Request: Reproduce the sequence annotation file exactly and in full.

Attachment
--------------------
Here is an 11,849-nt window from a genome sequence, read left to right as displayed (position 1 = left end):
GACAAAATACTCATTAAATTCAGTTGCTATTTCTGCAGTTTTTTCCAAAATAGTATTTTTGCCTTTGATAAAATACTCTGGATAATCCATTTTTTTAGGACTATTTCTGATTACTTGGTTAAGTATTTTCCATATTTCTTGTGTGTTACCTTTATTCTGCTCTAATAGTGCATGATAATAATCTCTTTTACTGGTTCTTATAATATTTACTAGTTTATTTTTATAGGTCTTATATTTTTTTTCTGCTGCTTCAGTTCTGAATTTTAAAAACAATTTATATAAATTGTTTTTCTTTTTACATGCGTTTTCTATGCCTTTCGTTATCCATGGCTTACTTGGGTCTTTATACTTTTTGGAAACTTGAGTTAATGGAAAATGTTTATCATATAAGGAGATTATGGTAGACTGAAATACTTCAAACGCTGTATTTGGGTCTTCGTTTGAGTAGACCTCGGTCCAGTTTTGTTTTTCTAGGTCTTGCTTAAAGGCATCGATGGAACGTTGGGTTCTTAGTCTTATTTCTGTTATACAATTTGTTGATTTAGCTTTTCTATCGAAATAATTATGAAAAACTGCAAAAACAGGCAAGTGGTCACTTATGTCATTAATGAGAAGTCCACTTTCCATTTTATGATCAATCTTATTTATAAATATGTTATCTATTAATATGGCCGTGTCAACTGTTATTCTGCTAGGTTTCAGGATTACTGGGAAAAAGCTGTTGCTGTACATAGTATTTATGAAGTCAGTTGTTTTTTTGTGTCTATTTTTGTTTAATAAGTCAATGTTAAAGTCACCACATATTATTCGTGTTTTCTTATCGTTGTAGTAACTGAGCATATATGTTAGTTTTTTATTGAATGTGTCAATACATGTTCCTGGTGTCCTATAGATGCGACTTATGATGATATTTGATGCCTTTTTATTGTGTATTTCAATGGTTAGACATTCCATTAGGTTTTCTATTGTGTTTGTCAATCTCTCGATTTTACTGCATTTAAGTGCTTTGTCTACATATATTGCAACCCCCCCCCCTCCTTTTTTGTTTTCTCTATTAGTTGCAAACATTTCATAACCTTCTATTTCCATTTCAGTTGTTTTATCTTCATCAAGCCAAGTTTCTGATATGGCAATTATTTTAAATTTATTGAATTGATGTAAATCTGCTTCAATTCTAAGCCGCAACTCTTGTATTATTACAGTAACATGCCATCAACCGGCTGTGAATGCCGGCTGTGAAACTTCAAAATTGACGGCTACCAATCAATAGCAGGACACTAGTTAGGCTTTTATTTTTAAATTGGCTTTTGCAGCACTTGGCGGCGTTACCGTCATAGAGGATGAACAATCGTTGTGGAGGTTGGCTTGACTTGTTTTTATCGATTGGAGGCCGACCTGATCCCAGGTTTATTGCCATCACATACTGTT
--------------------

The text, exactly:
Here is an 11,849-nt window from a genome sequence, read left to right as displayed (position 1 = left end):
GACAAAATACTCATTAAATTCAGTTGCTATTTCTGCAGTTTTTTCCAAAATAGTATTTTTGCCTTTGATAAAATACTCTGGATAATCCATTTTTTTAGGACTATTTCTGATTACTTGGTTAAGTATTTTCCATATTTCTTGTGTGTTACCTTTATTCTGCTCTAATAGTGCATGATAATAATCTCTTTTACTGGTTCTTATAATATTTACTAGTTTATTTTTATAGGTCTTATATTTTTTTTCTGCTGCTTCAGTTCTGAATTTTAAAAACAATTTATATAAATTGTTTTTCTTTTTACATGCGTTTTCTATGCCTTTCGTTATCCATGGCTTACTTGGGTCTTTATACTTTTTGGAAACTTGAGTTAATGGAAAATGTTTATCATATAAGGAGATTATGGTAGACTGAAATACTTCAAACGCTGTATTTGGGTCTTCGTTTGAGTAGACCTCGGTCCAGTTTTGTTTTTCTAGGTCTTGCTTAAAGGCATCGATGGAACGTTGGGTTCTTAGTCTTATTTCTGTTATACAATTTGTTGATTTAGCTTTTCTATCGAAATAATTATGAAAAACTGCAAAAACAGGCAAGTGGTCACTTATGTCATTAATGAGAAGTCCACTTTCCATTTTATGATCAATCTTATTTATAAATATGTTATCTATTAATATGGCCGTGTCAACTGTTATTCTGCTAGGTTTCAGGATTACTGGGAAAAAGCTGTTGCTGTACATAGTATTTATGAAGTCAGTTGTTTTTTTGTGTCTATTTTTGTTTAATAAGTCAATGTTAAAGTCACCACATATTATTCGTGTTTTCTTATCGTTGTAGTAACTGAGCATATATGTTAGTTTTTTATTGAATGTGTCAATACATGTTCCTGGTGTCCTATAGATGCGACTTATGATGATATTTGATGCCTTTTTATTGTGTATTTCAATGGTTAGACATTCCATTAGGTTTTCTATTGTGTTTGTCAATCTCTCGATTTTACTGCATTTAAGTGCTTTGTCTACATATATTGCAACCCCCCCCCCTCCTTTTTTGTTTTCTCTATTAGTTGCAAACATTTCATAACCTTCTATTTCCATTTCAGTTGTTTTATCTTCATCAAGCCAAGTTTCTGATATGGCAATTATTTTAAATTTATTGAATTGATGTAAATCTGCTTCAATTCTAAGCCGCAACTCTTGTATTATTACAGTAACATGCCATCAACCGGCTGTGAATGCCGGCTGTGAAACTTCAAAATTGACGGCTACCAATCAATAGCAGGACACTAGTTAGGCTTTTATTTTTAAATTGGCTTTTGCAGCACTTGGCGGCGTTACCGTCATAGAGGATGAACAATCGTTGTGGAGGTTGGCTTGACTTGTTTTTATCGATTGGAGGCCGACCTGATCCCAGGTTTATTGCCATCACATACTGTT